WHEN WE hit the roads in search of pleasant summer memories, we dread finding ourselves just behind that 18-wheeler, just as truck drivers dread being surrounded by impatient car drivers. "Cars are notorious for cutting in front of trucks, placing everyone in jeopardy," said Larry Daniel, president of AITA Inc., a trade association of independent truck drivers.
Trucks can weigh as much as 40 tons when loaded. "The law of physics dictates that when 40 tons are in motion, it cannot stop, turn or react quickly," he said. "[When] a truck driver is forced to try to violate this law, something bad usually happens."
As many hours as we commuters and vacationers put on the roads, keep in mind that truck drivers log in far more. They're the professional drivers on the roads. Truck drivers are required to have a commercial driver's license that must be renewed regularly. Truck drivers must stay up to date on any changes in the laws for the types of freight and loads they haul.
Daniel said that truckers often drive 10 hours a day. "During their 10 hours, they stop for food, fuel and rest stops and try to average 500 miles per day. At that rate, they would average more than 125,000 miles per year," he said.
It is also in their best interests to drive safely. "If they get three moving violations, they lose their licenses, just as four-wheeler drivers. There are no allowances for miles driven," Daniel said.
The length and width of trucks create driving hazards. To avoid coming on the wrong side of the law of tonnage (the heaviest vehicle wins), follow these tips:
At intersections, truck drivers turning right may move into the left lane to avoid hitting the curb. Do not position yourself along the right side of the truck. It is not a mistake if the truck is in the left lane and has the right blinker on. Don't pull into the open space to the right of the truck, as it is swinging wide to navigate the turn.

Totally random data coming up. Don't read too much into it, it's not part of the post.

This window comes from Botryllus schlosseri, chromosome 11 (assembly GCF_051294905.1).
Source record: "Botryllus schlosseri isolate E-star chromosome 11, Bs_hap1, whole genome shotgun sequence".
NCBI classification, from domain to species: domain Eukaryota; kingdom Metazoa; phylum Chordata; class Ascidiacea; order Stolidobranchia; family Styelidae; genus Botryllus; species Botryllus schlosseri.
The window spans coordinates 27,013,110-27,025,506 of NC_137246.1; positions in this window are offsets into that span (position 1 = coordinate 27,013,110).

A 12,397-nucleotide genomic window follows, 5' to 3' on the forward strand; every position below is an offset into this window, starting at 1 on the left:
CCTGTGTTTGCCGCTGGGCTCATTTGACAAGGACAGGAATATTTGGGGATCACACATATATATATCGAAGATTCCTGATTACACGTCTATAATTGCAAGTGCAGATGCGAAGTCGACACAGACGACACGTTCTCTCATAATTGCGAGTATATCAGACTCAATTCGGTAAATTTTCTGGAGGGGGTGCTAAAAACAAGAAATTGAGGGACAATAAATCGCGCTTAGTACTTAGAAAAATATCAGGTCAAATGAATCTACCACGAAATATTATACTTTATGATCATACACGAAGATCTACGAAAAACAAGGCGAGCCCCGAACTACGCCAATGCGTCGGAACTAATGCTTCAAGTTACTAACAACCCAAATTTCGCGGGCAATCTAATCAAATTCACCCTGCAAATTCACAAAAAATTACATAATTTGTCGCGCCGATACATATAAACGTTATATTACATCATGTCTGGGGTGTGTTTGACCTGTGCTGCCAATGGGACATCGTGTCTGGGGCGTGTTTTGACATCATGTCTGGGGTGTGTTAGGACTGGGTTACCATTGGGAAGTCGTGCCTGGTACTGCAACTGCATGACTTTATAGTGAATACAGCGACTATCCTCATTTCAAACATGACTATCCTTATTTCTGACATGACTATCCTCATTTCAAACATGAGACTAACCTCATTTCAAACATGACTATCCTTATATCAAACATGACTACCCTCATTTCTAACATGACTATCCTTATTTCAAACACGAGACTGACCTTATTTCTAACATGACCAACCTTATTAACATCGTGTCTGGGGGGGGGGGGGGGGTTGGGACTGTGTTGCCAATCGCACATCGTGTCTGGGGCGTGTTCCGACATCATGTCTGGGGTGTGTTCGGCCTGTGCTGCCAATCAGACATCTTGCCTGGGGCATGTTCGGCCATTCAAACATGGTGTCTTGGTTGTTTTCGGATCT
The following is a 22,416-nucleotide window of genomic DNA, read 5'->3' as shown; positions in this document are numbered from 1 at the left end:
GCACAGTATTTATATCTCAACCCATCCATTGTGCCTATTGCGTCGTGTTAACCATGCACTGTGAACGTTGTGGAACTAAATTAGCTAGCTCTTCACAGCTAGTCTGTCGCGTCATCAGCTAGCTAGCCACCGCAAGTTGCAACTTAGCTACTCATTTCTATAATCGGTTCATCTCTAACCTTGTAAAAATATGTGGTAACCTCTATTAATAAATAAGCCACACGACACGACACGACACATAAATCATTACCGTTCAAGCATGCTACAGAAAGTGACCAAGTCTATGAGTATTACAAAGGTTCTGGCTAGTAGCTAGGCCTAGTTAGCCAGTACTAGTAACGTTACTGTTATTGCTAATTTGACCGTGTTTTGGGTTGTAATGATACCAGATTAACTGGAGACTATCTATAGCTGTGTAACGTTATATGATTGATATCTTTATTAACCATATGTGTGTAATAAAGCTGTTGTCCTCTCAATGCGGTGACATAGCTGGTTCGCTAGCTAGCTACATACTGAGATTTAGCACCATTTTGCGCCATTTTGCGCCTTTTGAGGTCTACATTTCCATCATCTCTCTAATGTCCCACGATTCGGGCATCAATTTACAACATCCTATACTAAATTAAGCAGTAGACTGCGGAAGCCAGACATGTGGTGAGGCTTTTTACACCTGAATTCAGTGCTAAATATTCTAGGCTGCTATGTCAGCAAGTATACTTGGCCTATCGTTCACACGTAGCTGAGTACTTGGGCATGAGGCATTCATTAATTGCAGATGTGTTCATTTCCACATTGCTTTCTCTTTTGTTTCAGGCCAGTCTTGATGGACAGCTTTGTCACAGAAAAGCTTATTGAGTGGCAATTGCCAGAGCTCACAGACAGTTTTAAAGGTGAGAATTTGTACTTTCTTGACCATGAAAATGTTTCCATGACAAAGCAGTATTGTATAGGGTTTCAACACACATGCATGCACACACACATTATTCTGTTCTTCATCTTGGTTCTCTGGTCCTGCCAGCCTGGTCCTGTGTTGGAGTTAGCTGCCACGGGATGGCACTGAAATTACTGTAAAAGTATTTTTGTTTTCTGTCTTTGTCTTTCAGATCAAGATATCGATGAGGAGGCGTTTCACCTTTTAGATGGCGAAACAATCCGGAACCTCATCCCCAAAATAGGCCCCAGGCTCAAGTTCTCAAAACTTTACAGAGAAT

Most trucks need a longer distance to stop than cars do. Don't scoot in front as you approach a stoplight -- you may not be leaving them enough room to stop.
Signal your intentions well before turning, slowing or stopping to give trucks behind you more time to brake.
When stopped, a truck may roll back farther than a car when the driver releases the brake. Give a truck room to do so.
Be visible. Stay out of a truck's blind spots, typically to the sides and back. If you can't see the truck's mirrors, then the truck driver cannot see you.
When passing trucks, pass as quickly and safely as possible, and don't cut in front of a truck too closely -- many trucks have front blind spots as well.
Never drive or walk around the back of a truck when it is reversing. You may be in the driver's blind spot.
When meeting or passing a truck on a highway, stay as far away from it -- in your lane -- as you can to avoid the wind pressure created at high speeds. A truck also uses all of its lane space. If you are stopped or broken down, where possible, park well clear of the roadway.
Enforcing the law
I often go around the two roundabouts at Route 103 and Route 100 about 6:30 a.m. Just before Memorial Day, several mornings in a row, I noticed a police officer stationed at the entrance of one of the roundabouts. Then, inside the roundabout on the outer shoulder, another officer had one or two vehicles pulled over.
Needless to say, I drove both traffic circles very carefully, using my signals and thoroughly confusing the driver behind me.
I wondered why the officers were there, even as I listened to radio news reports about the enforcement of the seat belt law at night using night-vision equipment in Rockville. According to Rachel Miller, a spokeswoman for the Howard County police, the officers were at the circles enforcing the seat belt law.
In fact, Maryland law enforcement agencies were part of a nationwide campaign -- aptly titled "Click It Or Ticket" -- to increase seat belt use. During the campaign, officers in Maryland set up more than 100 checkpoints and seat belt enforcement zones around the state to stop and ticket drivers who violate seat belt and child passenger safety laws. The roundabouts at Route 100 and Route 103 were just one of those checkpoints.
What's your traffic trauma? Contact Jody K. Vilschick at TrafficTalk@comcast.net, send faxes to 410-715-2816 or mail letters to Traffic Talk, The Sun in Howard County, 30 Corporate Center, 10440 Little Patuxent Parkway, Suite 820, Columbia 21044. Include your full name and contact information or your comments will not be published or receive a response.